2018 SMW: Stakeholders call for Marshall Plan, closer regional cooperation to curb insurgency

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Some stakeholders of the North East Regional Initiative (NERI) on Friday called for marshall plan and closer regional cooperation between Nigeria and neighbouring countries to curb insurgency.

They made the call in interviews with the News Agency of Nigeria (NAN) in Lagos on the side line of a discourse at the 2018 Social Media Week tagged: “Battling Violent Extremism in Nigeria’’.

Rev. Fr Atta-Barkindo, a clergy, representing The Kukah Centre, said that such marshall integration and regional cooperation would provide intense sharing of intelligence and strategic planning to secure the borders.

According to him, the North East has been a neglected region for decades, not fully integrated and left with ungoverned area with other border territories like Niger, Lake Chad.

“Lake Chad is open up to Libya and Libya is currently disintegrated, militias are taking control.

“Borders are open, and if the borders from Libya to Mali and Burkina Fasso are open, it, therefore, means that the border to the North East is open.

“Then Nigeria will remain in danger so there has to be a marshall plan,’’ Atta-Barkindo said.

He said that each country had its own policy for fighting terrorism and it appeared that there was no intense sharing of intelligence and strategic planning.

Atta-Barkindo said that to overcome terrorism, there had to be greater regional cooperation.

According to him, there has to be marshall plan to reintegrate the jobless young people back into the community and give them a sense of belonging so that Boko Haram will not remain attractive.

Also speaking to NAN, Mr Alkazim Abdulkadir, Head, Media and Communication, Presidential Committee on the North East Initiative (PCNI), said that insurgency was a national issue and not a North-East issue.

Abdulkadir said that most of the young boys that ran away from the Boko Haram cells are now majorly in Lagos, serving as motorcycle riders or gate men.

He said that what could address the issue jointly and avert further escalation was for Nigerians to see the Boko Haram in Nigeria as a national issue that needed everyone’s collaboration.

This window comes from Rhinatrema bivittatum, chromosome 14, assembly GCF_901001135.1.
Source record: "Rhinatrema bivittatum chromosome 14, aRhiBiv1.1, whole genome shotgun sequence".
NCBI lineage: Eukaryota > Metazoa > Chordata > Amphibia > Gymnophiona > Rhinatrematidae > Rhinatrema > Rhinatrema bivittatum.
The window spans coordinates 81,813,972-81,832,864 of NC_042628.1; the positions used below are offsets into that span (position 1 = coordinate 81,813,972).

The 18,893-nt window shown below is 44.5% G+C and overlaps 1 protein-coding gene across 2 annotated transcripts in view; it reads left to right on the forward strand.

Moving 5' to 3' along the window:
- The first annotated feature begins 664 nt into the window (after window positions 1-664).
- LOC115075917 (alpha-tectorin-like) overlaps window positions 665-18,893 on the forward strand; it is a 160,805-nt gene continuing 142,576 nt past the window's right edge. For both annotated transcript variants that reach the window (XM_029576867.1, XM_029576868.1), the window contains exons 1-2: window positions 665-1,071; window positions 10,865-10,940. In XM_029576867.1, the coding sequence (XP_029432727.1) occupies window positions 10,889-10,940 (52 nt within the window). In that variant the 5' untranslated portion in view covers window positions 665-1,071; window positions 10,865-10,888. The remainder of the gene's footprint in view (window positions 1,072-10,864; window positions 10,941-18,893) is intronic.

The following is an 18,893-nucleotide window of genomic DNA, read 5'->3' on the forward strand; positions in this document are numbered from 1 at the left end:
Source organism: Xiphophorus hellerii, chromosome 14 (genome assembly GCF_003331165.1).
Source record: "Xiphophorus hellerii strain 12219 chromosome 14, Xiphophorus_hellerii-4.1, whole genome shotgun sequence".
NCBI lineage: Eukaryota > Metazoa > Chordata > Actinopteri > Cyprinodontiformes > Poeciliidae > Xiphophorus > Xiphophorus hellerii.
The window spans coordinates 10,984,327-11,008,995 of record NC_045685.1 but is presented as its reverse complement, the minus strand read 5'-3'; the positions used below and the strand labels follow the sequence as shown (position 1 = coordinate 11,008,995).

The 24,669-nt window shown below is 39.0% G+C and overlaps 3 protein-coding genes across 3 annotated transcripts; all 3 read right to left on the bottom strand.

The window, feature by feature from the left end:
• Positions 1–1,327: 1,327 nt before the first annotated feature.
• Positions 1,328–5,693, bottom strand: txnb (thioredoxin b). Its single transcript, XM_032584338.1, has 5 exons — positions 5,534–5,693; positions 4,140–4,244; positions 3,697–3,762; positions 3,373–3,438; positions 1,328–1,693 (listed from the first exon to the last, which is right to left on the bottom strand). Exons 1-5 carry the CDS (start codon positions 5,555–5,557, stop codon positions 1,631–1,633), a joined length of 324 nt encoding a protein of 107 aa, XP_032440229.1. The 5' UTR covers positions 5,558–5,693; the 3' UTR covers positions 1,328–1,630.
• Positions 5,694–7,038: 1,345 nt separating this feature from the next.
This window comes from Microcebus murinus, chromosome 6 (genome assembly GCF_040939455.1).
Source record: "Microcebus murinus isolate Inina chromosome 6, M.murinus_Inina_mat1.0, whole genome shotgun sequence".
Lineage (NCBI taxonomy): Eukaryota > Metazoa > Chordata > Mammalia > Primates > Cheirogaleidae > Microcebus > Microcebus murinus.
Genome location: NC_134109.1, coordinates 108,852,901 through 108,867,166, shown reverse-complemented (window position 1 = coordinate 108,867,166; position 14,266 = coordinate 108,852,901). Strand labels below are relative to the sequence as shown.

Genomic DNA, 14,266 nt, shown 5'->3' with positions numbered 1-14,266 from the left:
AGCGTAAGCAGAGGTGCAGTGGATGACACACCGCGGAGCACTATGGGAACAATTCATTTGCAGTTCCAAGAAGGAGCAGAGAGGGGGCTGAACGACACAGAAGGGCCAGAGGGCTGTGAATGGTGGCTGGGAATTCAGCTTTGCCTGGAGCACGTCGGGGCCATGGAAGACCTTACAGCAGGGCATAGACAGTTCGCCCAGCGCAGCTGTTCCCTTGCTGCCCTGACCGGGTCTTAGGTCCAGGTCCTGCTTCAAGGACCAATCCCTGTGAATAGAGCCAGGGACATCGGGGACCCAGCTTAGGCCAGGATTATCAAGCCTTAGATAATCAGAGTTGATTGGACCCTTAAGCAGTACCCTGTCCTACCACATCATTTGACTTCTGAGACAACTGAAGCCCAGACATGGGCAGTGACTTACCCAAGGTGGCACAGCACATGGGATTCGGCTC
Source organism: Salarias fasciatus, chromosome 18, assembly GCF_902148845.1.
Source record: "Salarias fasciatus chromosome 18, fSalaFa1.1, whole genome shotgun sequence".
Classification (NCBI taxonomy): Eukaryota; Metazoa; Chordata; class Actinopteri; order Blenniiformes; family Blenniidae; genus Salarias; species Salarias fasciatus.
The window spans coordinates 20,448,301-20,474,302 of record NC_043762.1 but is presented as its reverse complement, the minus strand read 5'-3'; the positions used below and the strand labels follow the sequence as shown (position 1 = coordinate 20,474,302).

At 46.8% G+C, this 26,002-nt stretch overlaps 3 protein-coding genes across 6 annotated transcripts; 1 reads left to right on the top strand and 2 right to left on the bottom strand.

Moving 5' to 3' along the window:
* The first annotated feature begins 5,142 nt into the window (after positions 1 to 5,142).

According to him, in terms of funding, the committee has enjoyed very good relationship with government agencies that are also trying to reverse the misfortune of the North- East.

He said that such funds would be directed at addressing issues such as health care, education, food and nutrition, and protection of all forms.

“The height of the insurgency is the displaced population which was 2.5 million but now it has reduced drastically to 1.6 million.

“This reduction came about because there have been peace in some communities and those communities that government is trying to build up have returned to normal.

“Also, because of the asymmetric warfare going on because of the insurgency, it has been difficult to begin to rebuild some aspect of some communities,’’ the PCNI spokesman said.

Abdulkadir said that the committee was trying to come up with a Transitional Justice Mechanism to use for conflict resolution among aggrieved persons which had been or would be cited in countries of conflict like Uganda.

“We are trying to bring together stakeholders and ask them a simple question “can you forgive those who have done wrong to you?’’

“Right now, it is a bit difficult because people are saying no but we are hoping that we will be able to appeal to them.

“We will use the churches and mosques and all that to see that they begin to talk to each other to bring in the spirit of forgiveness.

“At the moment it is hard, but we are sure that we will be able to achieve this,’’ Abdulkadir said.

NAN reports that the week-long 2018 Social Media Week Lagos started on Feb. 26 and ends on March 2, with the theme: `Closer’.

The event featured discussions covering the future of media, travel, governance, gender inclusion, entertainment and emerging ideas and trends across the globe. (NAN)

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